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Although he worked with some of the foremost Japanese directors, Eiji Okada will be best remembered in the West for Alain Resnais' first feature, Hiroshima, Mon Amour (1959), swept abroad by the then burgeoning nouvelle vague.

Marguerite Duras wrote the screenplay (after Francoise Sagan turned down the chance to do so) and said that she and Resnais had "agreed that we could not imagine a film about Japan which did not deal with Hiroshima": so they conceived a tale about a Japanese architect, played by Okada, and a French actress, Emmanuele Riva, who remember the past while conducting an adulterous affair in that city. His parents were killed there, but he was away. "Une chance, quoi," she says. "Oui," he replies. "Une chance, pour moi aussi," she replies, a banality overlooked at the time.

Memories of the Second World War also featured in The Ugly American (1963), since a friendship begun then is one reason why Marlon Brando is appointed ambassador to this particular, unnamed South-East Asian country; the friend, Okada, is now a powerful nationalist leader and a putative Communist puppet. In both films Okada gave performances of memorable integrity and gentle strength.

Coincidentally, there was a French angle to Okada's first film, Till We Meet Again (1950), since it was "inspired" by Pierre et Luce, by Romain Rolland, which Okada had recommended to Tadashi Imai. During the last days of the war a boy, played by Okada, about to leave for the front, falls in love with a girl (Yoshiko Kuga) working in a munitions factory. Okada worked again for Imai in Monument of Star Lilies (1953), a study of the 1945 bombardment of Okinawa in which he plays a soldier, and A Story of Pure Love (1957), a drama about teenage delinquents in which he was a police inspector.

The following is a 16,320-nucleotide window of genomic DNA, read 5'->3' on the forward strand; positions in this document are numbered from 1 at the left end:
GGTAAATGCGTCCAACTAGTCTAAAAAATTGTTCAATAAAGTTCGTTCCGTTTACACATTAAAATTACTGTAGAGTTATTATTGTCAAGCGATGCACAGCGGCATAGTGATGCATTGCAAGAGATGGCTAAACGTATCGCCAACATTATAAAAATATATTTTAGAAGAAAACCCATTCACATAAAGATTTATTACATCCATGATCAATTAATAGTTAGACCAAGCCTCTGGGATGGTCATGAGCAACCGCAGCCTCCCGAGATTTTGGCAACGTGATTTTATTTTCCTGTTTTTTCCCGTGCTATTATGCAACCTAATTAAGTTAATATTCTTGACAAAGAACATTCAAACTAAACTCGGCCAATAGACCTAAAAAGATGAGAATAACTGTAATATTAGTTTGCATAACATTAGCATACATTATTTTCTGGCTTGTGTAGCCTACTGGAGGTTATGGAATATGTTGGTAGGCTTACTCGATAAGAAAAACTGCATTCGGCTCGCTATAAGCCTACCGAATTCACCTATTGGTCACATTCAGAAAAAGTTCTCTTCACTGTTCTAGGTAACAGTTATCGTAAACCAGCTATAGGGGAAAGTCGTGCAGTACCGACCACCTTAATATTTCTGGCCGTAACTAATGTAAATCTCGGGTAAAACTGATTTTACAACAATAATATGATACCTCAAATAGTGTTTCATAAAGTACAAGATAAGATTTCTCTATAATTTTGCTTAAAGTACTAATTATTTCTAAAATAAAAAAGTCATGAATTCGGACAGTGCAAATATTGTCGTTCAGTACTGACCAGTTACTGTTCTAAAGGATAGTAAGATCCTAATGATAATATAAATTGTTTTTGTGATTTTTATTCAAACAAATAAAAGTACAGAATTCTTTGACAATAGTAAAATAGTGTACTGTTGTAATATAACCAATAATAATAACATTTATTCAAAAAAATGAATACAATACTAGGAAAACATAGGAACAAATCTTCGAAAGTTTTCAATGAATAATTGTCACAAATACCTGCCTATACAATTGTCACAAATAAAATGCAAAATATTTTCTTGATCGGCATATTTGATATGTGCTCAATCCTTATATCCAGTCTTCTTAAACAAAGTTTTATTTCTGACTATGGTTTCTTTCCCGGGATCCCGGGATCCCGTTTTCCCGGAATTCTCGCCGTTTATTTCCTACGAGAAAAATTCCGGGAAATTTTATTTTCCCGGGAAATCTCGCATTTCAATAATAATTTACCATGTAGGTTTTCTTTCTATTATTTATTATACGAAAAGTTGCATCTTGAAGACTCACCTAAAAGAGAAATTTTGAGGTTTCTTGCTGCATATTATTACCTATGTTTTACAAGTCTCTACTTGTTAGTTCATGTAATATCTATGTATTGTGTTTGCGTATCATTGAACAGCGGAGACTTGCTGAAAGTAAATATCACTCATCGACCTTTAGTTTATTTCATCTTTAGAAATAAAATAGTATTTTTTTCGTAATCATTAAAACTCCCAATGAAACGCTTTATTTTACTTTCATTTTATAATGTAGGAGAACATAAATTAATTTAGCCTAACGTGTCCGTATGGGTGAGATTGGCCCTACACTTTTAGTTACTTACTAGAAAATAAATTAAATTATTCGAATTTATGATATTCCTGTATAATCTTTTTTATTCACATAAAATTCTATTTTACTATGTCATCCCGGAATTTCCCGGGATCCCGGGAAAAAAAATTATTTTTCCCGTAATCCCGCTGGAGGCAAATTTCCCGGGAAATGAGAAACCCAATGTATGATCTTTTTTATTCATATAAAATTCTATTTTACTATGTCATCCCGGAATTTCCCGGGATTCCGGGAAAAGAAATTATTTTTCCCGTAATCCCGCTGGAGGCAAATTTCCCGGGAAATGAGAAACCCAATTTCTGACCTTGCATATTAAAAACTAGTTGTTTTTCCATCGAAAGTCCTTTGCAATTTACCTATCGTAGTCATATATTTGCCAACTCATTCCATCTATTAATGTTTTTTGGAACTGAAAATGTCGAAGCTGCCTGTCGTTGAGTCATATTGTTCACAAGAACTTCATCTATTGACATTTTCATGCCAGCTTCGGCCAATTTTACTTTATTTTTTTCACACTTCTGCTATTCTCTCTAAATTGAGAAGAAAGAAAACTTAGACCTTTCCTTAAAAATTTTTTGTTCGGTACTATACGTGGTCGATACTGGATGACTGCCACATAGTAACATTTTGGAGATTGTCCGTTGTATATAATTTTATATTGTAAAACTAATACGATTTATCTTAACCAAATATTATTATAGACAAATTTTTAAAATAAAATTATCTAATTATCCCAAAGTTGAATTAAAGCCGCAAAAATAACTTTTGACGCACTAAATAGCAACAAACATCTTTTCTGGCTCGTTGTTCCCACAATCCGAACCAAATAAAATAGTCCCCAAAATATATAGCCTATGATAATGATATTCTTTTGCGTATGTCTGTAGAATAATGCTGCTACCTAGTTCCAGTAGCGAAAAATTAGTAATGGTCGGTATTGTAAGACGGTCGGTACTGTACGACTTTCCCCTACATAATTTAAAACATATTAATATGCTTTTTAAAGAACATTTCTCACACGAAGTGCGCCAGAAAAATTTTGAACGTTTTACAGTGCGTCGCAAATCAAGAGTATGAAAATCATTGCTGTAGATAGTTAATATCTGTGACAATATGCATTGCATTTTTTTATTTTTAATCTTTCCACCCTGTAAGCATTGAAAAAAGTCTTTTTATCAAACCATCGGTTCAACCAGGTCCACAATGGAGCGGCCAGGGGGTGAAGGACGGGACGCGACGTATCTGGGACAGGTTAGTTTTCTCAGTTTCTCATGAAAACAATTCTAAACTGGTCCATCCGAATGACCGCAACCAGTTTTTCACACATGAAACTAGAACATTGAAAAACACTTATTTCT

None of these three films shows Imai at his best, which is when his compassion for the poor and underprivileged is perfectly countered by his indignation. His predecessor in this respect - though he was more resigned than angry - was Mikio Nacuse, who directed Okada's most effective film, Mother (1952), about a family just coping. This is a common subject in Japanese cinema, and Nacuse is its master. Okada played the elder daughter's fond admirer.

Following his two "Western" films Okada did two native efforts widely seen abroad: Susumu Hani's She and He (1963), a marital drama in which Sachiko Hidari is attracted to a ragpicker when her businessman husband, Okada, neglects her; and Hiroshi Teshigahara's Woman of the Dunes (1964), a gallows comedy in which Okada is an entomologist kept prisoner by a crazy woman, Kyoko Kishida, who lives in the sand. He continued to act, but the only film of his seen widely in the West was The Yakuza (1975), directed by Sidney Pollack, with Robert Mitchum - who is sent to Tokyo to rescue a girl kidnapped by a gang headed by Okada.

David Shipman

Eiji Okada, actor: born 13 June 1920; died 14 September 1995.